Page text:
Different view on Mouthpieces

Discussion in 'Mouthpieces / Mutes / Other' started by Vessehune, Mar 31, 2004.

  1. Vessehune

    Vessehune Pianissimo User

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    Oct 31, 2003
    Sunnyside, WA
    I recenlty was discussing mouthpieces with my trumpet professor and found that his view on mouthpieces was one that I had never heard. He basically said that a shallow mouthpiece is not a cheater piece. It is actually more difficult to hit a note right in the middle of it on a shallow mouthpiece. He went on to say that one reason orchestral players play on the deeper mouthpieces is because the target for the note is much larger than on a mouthpiece with a shallower cup. Of course for tonal reasons he wants me to play a deeper cup for legit stuff. Darn no playing my jury on my GR 66Z** :twisted:

    I just had never heard it put that way before. Just thought I would share this little nugget of info.
     
  2. trickg

    trickg Utimate User

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    Oct 26, 2003
    Baltimore/DC
    In the book “The Balanced Embouchure†by Jeff Smiley, Jeff talks about a time where he took a small mouthpiece (I think it was a Schilke 6A4a) and played on nothing else for like 6 weeks. At first, he couldn’t play it at all, but after working on trying to be able to use it week after week, an extraordinary thing happened: he was able to use it like a regular, deeper, bigger mouthpiece and when he switched back to the bigger mouthpiece, he lost no range or endurance. He had employed the use of a small mouthpiece to gain tighter focus in his embouchure.

    Not that this will work for everyone of course, but there was once a time where I couldn’t play on a small mouthpiece at all. When I started playing in a Latin band, SOMETHING had to change because I was working my tail off trying to get it to happen on my normal, bigger mouthpiece, which was a Marcinkiewicz #2 at the time. Taking the advice of the lead player and in spite of the fact that I sounded pretty bad for several gigs, I forced myself to play on a Schilke 14A4a. It took about 3 weeks before I was interchangeable between the two, and I’m still that way.

    It is a different way to look at a mouthpiece, but it seems that your instructor knows what he’s talking about.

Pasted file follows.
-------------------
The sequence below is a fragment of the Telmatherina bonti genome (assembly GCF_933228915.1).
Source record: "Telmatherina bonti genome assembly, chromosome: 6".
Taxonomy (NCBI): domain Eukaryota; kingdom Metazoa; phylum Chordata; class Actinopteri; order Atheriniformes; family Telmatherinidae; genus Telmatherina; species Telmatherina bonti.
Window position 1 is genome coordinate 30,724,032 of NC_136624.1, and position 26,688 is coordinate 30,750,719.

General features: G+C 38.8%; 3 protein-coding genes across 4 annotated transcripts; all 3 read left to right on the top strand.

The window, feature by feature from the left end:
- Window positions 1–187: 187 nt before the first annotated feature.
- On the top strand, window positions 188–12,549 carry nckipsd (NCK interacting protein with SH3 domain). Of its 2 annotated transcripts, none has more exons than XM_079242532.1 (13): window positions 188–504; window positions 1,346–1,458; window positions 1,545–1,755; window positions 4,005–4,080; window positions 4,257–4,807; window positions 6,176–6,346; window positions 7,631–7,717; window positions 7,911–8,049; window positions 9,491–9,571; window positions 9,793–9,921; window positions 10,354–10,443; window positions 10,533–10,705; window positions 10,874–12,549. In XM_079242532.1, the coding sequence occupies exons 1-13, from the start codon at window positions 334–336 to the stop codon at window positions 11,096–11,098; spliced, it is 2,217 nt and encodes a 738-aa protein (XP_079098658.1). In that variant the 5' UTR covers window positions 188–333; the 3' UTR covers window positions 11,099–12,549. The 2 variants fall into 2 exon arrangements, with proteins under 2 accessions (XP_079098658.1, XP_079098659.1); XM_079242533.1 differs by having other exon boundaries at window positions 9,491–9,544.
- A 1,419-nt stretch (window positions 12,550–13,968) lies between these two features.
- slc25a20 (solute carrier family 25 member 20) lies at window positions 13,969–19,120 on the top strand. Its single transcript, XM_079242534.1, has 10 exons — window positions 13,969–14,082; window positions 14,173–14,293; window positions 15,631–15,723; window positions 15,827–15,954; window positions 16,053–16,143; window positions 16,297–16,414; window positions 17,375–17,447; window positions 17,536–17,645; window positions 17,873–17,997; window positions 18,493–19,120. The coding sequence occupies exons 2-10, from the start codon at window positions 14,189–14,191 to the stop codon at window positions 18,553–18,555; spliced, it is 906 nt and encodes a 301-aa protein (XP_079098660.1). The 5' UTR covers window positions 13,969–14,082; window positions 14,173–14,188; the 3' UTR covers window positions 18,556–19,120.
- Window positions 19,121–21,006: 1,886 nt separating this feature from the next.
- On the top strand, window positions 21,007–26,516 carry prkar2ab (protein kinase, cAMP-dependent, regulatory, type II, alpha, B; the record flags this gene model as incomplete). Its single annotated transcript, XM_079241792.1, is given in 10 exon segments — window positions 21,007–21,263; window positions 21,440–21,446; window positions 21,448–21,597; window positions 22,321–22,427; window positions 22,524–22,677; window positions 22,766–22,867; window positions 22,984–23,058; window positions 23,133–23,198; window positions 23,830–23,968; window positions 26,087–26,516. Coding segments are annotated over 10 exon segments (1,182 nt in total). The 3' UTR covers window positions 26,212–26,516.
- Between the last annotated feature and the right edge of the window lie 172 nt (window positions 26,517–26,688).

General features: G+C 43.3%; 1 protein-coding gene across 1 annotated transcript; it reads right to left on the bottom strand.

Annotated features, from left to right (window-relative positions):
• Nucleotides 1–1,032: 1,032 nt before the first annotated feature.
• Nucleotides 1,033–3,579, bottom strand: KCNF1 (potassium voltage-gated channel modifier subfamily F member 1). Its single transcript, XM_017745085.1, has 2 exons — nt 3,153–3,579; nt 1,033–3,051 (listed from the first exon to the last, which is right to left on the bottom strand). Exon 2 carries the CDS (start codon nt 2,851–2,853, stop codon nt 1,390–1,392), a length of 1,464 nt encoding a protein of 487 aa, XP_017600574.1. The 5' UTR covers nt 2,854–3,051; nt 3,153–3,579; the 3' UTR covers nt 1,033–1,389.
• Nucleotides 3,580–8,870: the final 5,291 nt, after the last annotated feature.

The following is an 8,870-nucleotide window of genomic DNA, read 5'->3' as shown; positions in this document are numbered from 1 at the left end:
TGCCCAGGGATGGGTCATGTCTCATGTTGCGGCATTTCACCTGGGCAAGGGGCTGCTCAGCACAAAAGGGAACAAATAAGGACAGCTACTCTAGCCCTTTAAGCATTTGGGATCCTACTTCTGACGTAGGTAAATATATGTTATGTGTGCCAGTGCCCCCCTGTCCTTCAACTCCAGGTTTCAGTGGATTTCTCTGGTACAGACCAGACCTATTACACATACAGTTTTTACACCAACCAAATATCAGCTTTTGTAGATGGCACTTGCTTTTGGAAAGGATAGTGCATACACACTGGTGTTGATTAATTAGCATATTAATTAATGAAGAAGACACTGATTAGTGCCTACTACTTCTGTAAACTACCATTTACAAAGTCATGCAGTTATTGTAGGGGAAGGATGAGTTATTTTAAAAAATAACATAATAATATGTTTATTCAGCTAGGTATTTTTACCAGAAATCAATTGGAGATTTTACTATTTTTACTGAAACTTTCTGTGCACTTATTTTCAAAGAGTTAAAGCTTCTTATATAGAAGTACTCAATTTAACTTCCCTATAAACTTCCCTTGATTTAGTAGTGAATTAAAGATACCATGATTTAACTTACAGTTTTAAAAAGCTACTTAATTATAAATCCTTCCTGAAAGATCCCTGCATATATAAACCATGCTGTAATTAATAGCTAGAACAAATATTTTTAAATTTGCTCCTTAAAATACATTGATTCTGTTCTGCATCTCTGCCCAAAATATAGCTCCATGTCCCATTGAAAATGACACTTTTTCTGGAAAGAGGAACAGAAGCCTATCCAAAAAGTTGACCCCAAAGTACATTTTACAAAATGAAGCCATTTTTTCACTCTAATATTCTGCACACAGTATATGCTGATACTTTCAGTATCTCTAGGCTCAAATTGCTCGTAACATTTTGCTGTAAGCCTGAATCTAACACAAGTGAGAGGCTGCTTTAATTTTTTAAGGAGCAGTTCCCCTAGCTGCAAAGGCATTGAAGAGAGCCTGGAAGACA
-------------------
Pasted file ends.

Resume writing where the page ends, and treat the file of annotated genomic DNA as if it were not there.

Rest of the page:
3. DCB

    DCB Pianissimo User

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    Mar 10, 2004
    N. Florida
    Have you ever herd Callet play? He plays on a small and shallow piece and his sound is big and fat in any range. It is how you control your chops. The depth of the cup will affect the tone (bright or mellow). But even that can be overcome with some work.
     
  4. JoeCool

    JoeCool New Friend

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    Dec 9, 2003
    Austin, TX
    The sound is in your head. It will come out one way or another no matter what equipment you use.
     
  5. Vessehune

    Vessehune Pianissimo User

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    Oct 31, 2003
    Sunnyside, WA
    I have a hard time totally buying into the the sound in your head thing. If I gave you a Bobby Shew 1 and had you play a tune, and then had you do that on your normal mouthpiece. There would be a noticeable change in the tone. Even if you were thinking about sounding the exact same.

    No maybe if you only played on the shew 1 for several months you could possibly learn to control the mouthpiece better and then get a sound closer to your normal setup, but I think that there will always be that slight difference.
     
  6. JoeCool

    JoeCool New Friend

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    Dec 9, 2003
    Austin, TX
    you have much to learn grasshopper.
     

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